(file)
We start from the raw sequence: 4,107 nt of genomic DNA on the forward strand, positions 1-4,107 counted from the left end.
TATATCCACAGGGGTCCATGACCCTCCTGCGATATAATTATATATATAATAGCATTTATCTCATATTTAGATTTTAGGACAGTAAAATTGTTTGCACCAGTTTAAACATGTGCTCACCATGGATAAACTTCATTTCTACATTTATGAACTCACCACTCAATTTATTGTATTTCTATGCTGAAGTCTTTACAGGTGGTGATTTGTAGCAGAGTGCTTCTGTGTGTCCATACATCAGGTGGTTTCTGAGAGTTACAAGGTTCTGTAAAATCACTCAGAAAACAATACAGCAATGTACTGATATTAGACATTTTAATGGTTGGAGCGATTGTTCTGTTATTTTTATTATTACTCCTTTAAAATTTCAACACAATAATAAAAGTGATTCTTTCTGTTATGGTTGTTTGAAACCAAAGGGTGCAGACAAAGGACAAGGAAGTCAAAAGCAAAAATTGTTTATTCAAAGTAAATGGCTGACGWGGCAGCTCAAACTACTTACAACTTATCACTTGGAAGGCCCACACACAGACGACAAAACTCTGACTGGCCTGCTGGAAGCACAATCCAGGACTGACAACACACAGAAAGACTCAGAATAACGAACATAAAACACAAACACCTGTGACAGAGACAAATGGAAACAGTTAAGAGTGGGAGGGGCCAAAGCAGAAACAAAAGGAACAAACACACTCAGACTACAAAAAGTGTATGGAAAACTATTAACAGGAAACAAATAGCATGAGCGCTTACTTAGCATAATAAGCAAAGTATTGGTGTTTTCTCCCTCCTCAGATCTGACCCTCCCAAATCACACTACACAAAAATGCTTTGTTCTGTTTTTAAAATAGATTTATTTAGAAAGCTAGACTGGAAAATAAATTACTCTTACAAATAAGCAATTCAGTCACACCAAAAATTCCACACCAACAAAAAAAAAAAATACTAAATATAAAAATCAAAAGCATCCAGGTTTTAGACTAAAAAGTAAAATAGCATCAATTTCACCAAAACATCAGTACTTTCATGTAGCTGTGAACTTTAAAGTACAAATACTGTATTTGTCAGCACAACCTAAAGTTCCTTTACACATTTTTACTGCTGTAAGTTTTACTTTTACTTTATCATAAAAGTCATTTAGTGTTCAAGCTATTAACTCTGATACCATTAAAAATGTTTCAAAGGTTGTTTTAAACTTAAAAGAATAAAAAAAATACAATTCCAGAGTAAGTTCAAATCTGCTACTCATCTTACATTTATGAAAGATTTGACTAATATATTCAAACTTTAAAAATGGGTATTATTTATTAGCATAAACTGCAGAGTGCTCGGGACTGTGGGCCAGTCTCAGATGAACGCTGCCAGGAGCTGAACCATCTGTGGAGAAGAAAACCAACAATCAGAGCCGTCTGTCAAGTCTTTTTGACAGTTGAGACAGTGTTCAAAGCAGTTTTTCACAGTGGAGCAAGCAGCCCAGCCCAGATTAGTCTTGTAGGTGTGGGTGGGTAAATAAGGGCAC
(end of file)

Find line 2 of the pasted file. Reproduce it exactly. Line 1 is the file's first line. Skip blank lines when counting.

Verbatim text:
TATATCCACAGGGGTCCATGACCCTCCTGCGATATAATTATATATATAATAGCATTTATCTCATATTTAGATTTTAGGACAGTAAAATTGTTTGCACCAGTTTAAACATGTGCTCACCATGGATAAACTTCATTTCTACATTTATGAACTCACCACTCAATTTATTGTATTTCTATGCTGAAGTCTTTACAGGTGGTGATTTGTAGCAGAGTGCTTCTGTGTGTCCATACATCAGGTGGTTTCTGAGAGTTACAAGGTTCTGTAAAATCACTCAGAAAACAATACAGCAATGTACTGATATTAGACATTTTAATGGTTGGAGCGATTGTTCTGTTATTTTTATTATTACTCCTTTAAAATTTCAACACAATAATAAAAGTGATTCTTTCTGTTATGGTTGTTTGAAACCAAAGGGTGCAGACAAAGGACAAGGAAGTCAAAAGCAAAAATTGTTTATTCAAAGTAAATGGCTGACGWGGCAGCTCAAACTACTTACAACTTATCACTTGGAAGGCCCACACACAGACGACAAAACTCTGACTGGCCTGCTGGAAGCACAATCCAGGACTGACAACACACAGAAAGACTCAGAATAACGAACATAAAACACAAACACCTGTGACAGAGACAAATGGAAACAGTTAAGAGTGGGAGGGGCCAAAGCAGAAACAAAAGGAACAAACACACTCAGACTACAAAAAGTGTATGGAAAACTATTAACAGGAAACAAATAGCATGAGCGCTTACTTAGCATAATAAGCAAAGTATTGGTGTTTTCTCCCTCCTCAGATCTGACCCTCCCAAATCACACTACACAAAAATGCTTTGTTCTGTTTTTAAAATAGATTTATTTAGAAAGCTAGACTGGAAAATAAATTACTCTTACAAATAAGCAATTCAGTCACACCAAAAATTCCACACCAACAAAAAAAAAAAATACTAAATATAAAAATCAAAAGCATCCAGGTTTTAGACTAAAAAGTAAAATAGCATCAATTTCACCAAAACATCAGTACTTTCATGTAGCTGTGAACTTTAAAGTACAAATACTGTATTTGTCAGCACAACCTAAAGTTCCTTTACACATTTTTACTGCTGTAAGTTTTACTTTTACTTTATCATAAAAGTCATTTAGTGTTCAAGCTATTAACTCTGATACCATTAAAAATGTTTCAAAGGTTGTTTTAAACTTAAAAGAATAAAAAAAATACAATTCCAGAGTAAGTTCAAATCTGCTACTCATCTTACATTTATGAAAGATTTGACTAATATATTCAAACTTTAAAAATGGGTATTATTTATTAGCATAAACTGCAGAGTGCTCGGGACTGTGGGCCAGTCTCAGATGAACGCTGCCAGGAGCTGAACCATCTGTGGAGAAGAAAACCAACAATCAGAGCCGTCTGTCAAGTCTTTTTGACAGTTGAGACAGTGTTCAAAGCAGTTTTTCACAGTGGAGCAAGCAGCCCAGCCCAGATTAGTCTTGTAGGTGTGGGTGGGTAAATAAGGGCAC